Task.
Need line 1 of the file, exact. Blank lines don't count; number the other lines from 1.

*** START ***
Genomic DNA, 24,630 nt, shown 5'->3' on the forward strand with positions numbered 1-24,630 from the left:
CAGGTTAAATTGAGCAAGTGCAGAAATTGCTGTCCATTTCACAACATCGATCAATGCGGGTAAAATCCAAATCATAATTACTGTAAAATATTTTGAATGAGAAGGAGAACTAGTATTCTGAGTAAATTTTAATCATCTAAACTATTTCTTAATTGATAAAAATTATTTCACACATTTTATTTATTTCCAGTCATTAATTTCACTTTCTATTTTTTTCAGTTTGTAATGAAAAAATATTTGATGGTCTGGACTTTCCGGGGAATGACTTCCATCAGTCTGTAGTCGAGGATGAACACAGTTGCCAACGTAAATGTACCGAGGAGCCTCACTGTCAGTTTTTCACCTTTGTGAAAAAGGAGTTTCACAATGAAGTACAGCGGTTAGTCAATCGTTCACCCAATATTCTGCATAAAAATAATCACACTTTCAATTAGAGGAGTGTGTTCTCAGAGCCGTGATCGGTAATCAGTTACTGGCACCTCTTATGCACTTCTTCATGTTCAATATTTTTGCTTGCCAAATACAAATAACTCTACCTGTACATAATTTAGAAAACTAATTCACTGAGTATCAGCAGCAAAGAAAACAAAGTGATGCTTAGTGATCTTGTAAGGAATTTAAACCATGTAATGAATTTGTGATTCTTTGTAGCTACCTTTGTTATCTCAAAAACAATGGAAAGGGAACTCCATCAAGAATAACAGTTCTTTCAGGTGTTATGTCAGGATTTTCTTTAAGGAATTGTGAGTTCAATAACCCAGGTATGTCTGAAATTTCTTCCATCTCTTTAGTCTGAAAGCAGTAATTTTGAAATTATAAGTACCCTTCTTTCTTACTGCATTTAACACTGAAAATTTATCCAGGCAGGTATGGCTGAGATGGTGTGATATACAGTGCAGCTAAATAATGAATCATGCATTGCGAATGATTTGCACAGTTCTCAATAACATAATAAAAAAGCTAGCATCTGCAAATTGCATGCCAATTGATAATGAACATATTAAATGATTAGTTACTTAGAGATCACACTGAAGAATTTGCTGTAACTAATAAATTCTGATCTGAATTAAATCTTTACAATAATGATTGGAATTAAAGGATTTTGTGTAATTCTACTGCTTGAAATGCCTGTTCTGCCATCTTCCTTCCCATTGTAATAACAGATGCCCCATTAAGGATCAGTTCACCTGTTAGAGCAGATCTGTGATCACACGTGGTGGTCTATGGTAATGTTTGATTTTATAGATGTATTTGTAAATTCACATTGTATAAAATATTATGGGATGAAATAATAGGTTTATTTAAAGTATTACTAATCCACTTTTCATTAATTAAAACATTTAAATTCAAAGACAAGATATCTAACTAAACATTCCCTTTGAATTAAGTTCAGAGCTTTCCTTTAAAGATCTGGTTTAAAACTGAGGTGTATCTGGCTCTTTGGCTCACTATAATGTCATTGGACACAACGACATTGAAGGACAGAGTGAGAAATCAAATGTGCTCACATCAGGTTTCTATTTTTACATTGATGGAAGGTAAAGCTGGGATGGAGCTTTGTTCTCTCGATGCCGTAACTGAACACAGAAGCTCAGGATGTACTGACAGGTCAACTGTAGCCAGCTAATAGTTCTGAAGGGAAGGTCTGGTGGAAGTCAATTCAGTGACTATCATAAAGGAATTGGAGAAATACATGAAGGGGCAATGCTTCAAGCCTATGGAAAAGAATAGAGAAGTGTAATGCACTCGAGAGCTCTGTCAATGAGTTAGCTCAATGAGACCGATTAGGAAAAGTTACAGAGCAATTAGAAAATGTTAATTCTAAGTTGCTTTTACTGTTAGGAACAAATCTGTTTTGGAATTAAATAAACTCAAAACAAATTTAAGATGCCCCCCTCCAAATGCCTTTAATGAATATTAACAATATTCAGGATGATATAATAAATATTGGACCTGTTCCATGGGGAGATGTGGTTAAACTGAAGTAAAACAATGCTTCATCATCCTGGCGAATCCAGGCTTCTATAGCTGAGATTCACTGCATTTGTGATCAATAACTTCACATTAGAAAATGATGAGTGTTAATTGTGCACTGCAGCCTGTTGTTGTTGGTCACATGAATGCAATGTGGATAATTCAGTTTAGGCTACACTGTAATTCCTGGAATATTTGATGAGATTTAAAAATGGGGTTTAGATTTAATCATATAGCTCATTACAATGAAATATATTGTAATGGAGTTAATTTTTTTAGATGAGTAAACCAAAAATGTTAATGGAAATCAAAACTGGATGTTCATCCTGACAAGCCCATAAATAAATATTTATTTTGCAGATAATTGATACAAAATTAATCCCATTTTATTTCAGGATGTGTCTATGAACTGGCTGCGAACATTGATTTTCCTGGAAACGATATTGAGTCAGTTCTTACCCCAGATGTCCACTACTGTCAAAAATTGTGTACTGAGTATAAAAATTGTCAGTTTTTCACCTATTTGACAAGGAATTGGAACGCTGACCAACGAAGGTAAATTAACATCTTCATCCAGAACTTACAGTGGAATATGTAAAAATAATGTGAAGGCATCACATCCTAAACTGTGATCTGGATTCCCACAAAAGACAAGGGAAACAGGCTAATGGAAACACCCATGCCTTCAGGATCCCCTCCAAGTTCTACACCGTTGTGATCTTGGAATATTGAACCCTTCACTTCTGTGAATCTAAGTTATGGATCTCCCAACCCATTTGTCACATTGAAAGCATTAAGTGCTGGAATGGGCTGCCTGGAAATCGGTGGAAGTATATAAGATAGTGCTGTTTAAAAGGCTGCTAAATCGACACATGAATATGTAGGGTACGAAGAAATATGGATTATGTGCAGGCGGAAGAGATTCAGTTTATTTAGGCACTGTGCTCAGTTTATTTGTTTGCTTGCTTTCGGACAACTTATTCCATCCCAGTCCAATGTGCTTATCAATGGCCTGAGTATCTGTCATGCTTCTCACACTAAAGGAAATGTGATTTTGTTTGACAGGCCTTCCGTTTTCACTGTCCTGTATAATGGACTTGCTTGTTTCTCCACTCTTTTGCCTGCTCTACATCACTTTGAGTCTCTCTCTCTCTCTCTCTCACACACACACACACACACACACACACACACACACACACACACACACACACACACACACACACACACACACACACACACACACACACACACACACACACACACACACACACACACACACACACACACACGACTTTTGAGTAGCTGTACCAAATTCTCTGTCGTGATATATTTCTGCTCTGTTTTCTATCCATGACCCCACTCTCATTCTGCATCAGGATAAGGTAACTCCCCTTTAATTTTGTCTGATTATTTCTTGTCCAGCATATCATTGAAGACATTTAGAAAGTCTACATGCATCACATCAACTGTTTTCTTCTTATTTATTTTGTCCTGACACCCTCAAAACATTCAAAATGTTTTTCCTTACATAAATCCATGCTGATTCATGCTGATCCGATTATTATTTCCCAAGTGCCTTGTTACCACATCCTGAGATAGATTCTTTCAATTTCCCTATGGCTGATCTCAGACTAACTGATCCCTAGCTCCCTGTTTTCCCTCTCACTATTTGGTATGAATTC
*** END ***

Genomic DNA, 24,630 nt, shown 5'->3' on the forward strand with positions numbered 1-24,630 from the left: